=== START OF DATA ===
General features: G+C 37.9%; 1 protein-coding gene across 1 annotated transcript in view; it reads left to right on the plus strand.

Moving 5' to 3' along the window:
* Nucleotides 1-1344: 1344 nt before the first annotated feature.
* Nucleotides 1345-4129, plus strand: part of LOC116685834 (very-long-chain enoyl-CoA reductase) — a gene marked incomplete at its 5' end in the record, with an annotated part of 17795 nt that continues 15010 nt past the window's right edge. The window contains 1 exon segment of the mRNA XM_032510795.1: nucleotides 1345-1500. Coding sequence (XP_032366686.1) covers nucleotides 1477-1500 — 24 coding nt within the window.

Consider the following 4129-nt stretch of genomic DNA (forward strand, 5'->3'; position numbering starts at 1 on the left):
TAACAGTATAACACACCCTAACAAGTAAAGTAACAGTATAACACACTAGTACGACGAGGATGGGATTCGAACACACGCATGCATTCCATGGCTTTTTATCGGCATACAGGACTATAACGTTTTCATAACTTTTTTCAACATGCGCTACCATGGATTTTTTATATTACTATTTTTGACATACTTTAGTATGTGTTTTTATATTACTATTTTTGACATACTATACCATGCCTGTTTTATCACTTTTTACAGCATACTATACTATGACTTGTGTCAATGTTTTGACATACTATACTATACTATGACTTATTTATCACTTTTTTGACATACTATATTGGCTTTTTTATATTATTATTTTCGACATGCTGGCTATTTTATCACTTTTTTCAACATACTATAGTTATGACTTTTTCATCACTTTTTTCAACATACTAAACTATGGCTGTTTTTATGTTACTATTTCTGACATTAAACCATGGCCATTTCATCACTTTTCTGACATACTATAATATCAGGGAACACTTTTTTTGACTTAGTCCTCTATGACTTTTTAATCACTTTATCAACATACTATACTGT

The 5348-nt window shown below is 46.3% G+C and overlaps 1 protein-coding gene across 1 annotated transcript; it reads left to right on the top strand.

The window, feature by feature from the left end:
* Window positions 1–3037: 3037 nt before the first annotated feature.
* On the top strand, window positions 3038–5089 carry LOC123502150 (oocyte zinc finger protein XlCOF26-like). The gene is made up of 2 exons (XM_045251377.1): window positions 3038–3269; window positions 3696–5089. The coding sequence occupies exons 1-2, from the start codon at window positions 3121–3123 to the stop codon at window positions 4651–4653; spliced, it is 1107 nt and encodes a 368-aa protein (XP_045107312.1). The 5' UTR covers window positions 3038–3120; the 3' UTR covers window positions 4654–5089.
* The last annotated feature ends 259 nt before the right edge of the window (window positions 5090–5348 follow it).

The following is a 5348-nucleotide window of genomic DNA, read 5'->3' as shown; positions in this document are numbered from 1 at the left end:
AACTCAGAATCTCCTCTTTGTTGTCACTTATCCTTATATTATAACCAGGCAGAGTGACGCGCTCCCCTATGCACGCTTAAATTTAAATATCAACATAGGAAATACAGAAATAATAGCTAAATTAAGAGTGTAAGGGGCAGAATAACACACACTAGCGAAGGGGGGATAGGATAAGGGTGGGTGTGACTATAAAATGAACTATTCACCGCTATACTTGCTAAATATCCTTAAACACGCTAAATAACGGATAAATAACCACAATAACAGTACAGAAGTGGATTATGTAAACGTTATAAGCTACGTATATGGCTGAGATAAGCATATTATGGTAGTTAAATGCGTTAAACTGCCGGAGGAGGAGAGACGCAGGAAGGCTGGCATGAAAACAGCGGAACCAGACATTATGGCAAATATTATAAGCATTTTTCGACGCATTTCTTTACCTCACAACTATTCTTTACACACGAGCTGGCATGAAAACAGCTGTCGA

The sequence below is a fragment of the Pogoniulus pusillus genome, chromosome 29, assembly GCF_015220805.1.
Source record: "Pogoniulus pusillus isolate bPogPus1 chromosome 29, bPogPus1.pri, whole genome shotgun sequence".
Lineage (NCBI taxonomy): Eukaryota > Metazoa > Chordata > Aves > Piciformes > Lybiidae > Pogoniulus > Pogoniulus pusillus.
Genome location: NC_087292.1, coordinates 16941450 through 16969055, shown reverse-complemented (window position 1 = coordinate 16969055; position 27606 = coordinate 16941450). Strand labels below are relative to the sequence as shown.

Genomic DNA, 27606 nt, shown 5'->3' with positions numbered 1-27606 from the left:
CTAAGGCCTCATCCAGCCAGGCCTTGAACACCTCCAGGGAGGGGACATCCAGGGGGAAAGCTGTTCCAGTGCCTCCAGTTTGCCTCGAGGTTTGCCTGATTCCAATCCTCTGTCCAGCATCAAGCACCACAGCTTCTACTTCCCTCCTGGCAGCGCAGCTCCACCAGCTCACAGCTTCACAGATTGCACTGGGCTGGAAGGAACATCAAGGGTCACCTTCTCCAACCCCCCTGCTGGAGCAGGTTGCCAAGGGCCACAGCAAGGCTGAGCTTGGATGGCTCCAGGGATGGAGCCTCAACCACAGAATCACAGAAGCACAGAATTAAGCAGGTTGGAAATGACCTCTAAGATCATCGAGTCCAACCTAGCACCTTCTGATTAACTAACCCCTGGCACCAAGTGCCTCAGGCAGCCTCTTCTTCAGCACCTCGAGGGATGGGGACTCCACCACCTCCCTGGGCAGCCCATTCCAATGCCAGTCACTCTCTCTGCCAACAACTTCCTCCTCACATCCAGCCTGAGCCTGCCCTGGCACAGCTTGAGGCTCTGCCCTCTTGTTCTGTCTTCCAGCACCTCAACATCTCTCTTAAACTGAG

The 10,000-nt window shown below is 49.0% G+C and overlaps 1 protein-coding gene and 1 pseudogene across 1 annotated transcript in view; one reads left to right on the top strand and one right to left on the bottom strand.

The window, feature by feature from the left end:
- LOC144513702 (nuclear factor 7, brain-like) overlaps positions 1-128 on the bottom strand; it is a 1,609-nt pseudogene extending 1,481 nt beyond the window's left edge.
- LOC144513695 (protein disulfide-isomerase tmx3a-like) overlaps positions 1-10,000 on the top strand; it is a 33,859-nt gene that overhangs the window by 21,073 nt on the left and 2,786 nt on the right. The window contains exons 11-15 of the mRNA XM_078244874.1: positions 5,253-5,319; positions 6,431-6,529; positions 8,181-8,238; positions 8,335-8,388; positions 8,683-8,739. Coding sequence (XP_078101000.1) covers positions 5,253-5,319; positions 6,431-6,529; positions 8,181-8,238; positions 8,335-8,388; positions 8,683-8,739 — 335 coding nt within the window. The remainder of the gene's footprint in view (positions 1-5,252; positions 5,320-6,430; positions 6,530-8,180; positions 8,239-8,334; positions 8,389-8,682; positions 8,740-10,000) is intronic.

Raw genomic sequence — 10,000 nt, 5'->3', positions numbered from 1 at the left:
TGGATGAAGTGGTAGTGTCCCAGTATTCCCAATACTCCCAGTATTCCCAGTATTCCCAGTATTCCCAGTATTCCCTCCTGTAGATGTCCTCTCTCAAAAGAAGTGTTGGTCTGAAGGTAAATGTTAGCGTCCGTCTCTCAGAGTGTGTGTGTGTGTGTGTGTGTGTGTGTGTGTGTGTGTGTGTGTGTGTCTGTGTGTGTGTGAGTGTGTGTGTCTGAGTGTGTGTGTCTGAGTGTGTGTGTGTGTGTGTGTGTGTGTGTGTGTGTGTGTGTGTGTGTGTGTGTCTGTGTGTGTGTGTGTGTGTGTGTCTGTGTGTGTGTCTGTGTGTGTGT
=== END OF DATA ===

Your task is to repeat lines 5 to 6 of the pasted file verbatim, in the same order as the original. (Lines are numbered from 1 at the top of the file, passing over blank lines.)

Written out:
Consider the following 4129-nt stretch of genomic DNA (forward strand, 5'->3'; position numbering starts at 1 on the left):
TAACAGTATAACACACCCTAACAAGTAAAGTAACAGTATAACACACTAGTACGACGAGGATGGGATTCGAACACACGCATGCATTCCATGGCTTTTTATCGGCATACAGGACTATAACGTTTTCATAACTTTTTTCAACATGCGCTACCATGGATTTTTTATATTACTATTTTTGACATACTTTAGTATGTGTTTTTATATTACTATTTTTGACATACTATACCATGCCTGTTTTATCACTTTTTACAGCATACTATACTATGACTTGTGTCAATGTTTTGACATACTATACTATACTATGACTTATTTATCACTTTTTTGACATACTATATTGGCTTTTTTATATTATTATTTTCGACATGCTGGCTATTTTATCACTTTTTTCAACATACTATAGTTATGACTTTTTCATCACTTTTTTCAACATACTAAACTATGGCTGTTTTTATGTTACTATTTCTGACATTAAACCATGGCCATTTCATCACTTTTCTGACATACTATAATATCAGGGAACACTTTTTTTGACTTAGTCCTCTATGACTTTTTAATCACTTTATCAACATACTATACTGT